Blonde Redhead is an American band formed in New York in 1993 and composed of Kazu Makino (vocals, keys/rhythm guitar) and twins Simone (drums/keys) and Amedeo Pace (lead guitar/keys/vocals).
We talked with Kazu about their career, their new projects, and how they are experiencing the lockdown.
Retrofuturista: How are you living the lockdown? How did you keep busy during the quarantine?
Kazu: I am strangely busy in quarantine. We are working on our new album and I personally still in midst of promoting my solo/ film…we are living in upstate now and the house is heated mainly by the fireplace so we need to go get some woods etc and like everyone we cook all the meals and to get a little exercise staying in touch with your friends. Every day should be a repeat of every other day yet it really has up and down. Do you agree?
How is evolved your sound from the beginning? What has changed in this time?
I think we relied a lot more on guitars in the beginning and now we rely on everything from keyboard to synth but the melody and harmony things like that has a consistent thread … that is just my opinion tho
What inspires you as an artist? What was the record that made you want to be a musician?
I hardly thought about music like that something of a choice. But many many many different kinds of music move me. Even the ones I don’t like, move me. It is so powerful and helps people identify who they are through what they love and it is only audible otherwise completely transparent but it is the thing that makes you move your body, your mood, heart, and also affect your brain. And it is contagious yet not deadly. It’s magic.
What are some other artists you like that’s surprise people?
Ummm the music I listen a lot are r&b and hip hop, pop, gospel but is that surprising?
Is the state of popular music worse than it’s been in the past? What is changed?
I don’t agree. I love what people are coming up with today, maybe the biggest change in majority of music today is that they are in a grid. The tempo does not vary in a song. Like in classical, pop music too could swell in speed up and down. I think that is one thing I miss the most. Looseness of the music. I personally dislike the click track.
Is there a song or more that you are particularly connected to? Is there any music dedicated to someone or related to a moment that marked a significant change in your life?
Ummm, it changes a lot I think the music of Ryuichi Sakamoto might be the ones I carry closest to my heart personally. I love his last album “async” so much.
There’s an incredible atmosphere on your albums. How much are the atmosphere and sound decided in advance or when you’re writing?
Thank you… well in the beginning, you are the only person hearing the atmosphere in your head and you have to make it come alive, sometimes it is even hard to convince your bandmates that it is good enough idea.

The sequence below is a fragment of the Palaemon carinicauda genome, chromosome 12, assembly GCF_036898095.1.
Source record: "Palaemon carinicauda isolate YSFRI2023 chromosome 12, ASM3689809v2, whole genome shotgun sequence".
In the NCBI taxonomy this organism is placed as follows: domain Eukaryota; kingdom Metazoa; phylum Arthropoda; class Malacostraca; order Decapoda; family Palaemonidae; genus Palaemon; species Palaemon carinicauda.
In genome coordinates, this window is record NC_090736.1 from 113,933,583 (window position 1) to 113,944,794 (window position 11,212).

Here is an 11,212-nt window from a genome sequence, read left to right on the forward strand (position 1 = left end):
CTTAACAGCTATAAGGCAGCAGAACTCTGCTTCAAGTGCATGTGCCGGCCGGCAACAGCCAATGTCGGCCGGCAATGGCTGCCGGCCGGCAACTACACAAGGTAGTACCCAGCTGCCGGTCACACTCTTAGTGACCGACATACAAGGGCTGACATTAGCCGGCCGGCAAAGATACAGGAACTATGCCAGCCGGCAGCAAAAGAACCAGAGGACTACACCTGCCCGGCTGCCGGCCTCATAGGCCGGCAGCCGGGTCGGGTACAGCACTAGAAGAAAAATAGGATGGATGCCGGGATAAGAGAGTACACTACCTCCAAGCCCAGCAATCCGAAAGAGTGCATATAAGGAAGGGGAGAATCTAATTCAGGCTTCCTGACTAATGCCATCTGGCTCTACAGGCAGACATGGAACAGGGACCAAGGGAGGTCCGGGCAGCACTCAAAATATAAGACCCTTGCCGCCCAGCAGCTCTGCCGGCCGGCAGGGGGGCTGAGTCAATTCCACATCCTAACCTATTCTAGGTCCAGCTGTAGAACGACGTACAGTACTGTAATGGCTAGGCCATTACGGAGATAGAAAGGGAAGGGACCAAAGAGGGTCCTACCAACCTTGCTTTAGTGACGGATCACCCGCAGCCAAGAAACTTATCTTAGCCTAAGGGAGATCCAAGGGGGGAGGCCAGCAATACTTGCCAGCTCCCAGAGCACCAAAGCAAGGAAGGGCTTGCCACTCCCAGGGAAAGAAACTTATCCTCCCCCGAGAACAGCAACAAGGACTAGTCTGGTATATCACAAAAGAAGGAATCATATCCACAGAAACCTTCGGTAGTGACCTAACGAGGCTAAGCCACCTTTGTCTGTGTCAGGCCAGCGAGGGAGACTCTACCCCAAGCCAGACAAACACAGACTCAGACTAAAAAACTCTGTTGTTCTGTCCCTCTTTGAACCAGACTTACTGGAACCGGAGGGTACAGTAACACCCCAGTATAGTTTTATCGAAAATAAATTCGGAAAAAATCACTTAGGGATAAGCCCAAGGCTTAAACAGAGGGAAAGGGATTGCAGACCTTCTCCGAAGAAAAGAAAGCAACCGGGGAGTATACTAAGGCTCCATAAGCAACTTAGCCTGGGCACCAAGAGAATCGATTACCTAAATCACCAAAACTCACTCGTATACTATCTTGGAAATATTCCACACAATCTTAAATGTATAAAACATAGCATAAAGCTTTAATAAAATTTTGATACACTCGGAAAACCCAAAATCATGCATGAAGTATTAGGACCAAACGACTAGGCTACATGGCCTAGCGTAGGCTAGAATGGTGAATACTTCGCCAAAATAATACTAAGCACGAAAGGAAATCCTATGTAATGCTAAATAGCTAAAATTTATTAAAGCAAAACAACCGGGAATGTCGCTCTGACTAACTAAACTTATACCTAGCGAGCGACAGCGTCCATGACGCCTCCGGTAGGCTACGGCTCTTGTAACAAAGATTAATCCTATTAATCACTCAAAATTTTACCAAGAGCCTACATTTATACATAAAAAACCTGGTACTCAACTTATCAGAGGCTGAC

But finding the right sound is a big part of a recording and producing the music, and definitely, there is the recurrent sound that you are attracted to. I’m sorry I cannot be more specific.
Can you share with us any meaningful story from the backstage?
The dressing room story…Ummm at one point I got a dog and she started touring with us at a young age of 8 weeks old. She knows very well her role and she walks around the stage and venue like a stage manager. Yet once the show starts she will never come out on stage even if she was pushed except one time, she got separated from us in London because she was not allowed on the Eurostar train. We had a show in Paris that night and we had to get on that train we were in tears, felt like we may never see her again.
Our sound engineer Jeff volunteered to stay behind and find another way to get to Paris. After a good thought for a couple of hours in a hotel room, he found a flight and arrived in Paris safely with Colette, my dog. We didn’t know anything about what had happened to them and were playing a show in Paris at Le Trianon, the most beautiful venue in the world. And for the first time, Colette decided to walk out on stage in front of thousands of people to let us know that she made it. We stopped and just amazed to see her and she was just showing off to everyone.
And after the show lots of people told us “you know after the dog came on to the stage, they started playing so much better” … but the truth is that our sound engineer Jeff took over the sub person at the board and that is why it sounded visibly better, I think? or maybe it is Colette? who knows!
Do you have any preference between the studio or playing live?
I prefer to be in the studio but playing live can be incredibly inspiring too and leads to the next music that you want to write.
How did your song “For the Damaged Coda” ended up in Rick and Morty? Why did they choose that particular song?
It wasn’t anything special. We just get continuous requests to use that song for many different visual and that song was just one of those things that I was doing just to kill time because twins were sleeping. We were working in the live in-studio for that record and I started layering many vocals because there was nothing else to do. crazy…no?
What is your next project?
We are finishing the next, probably the last album, we will make together.
Photo courtesy of Blonde Redhead, a special thank to Sara Mehrjoei e Titti Santini
Matteo Damiani is an Italian photographer and author. Curator of the sites Retrofuturista.com; weirditaly.com; china-underground.com and others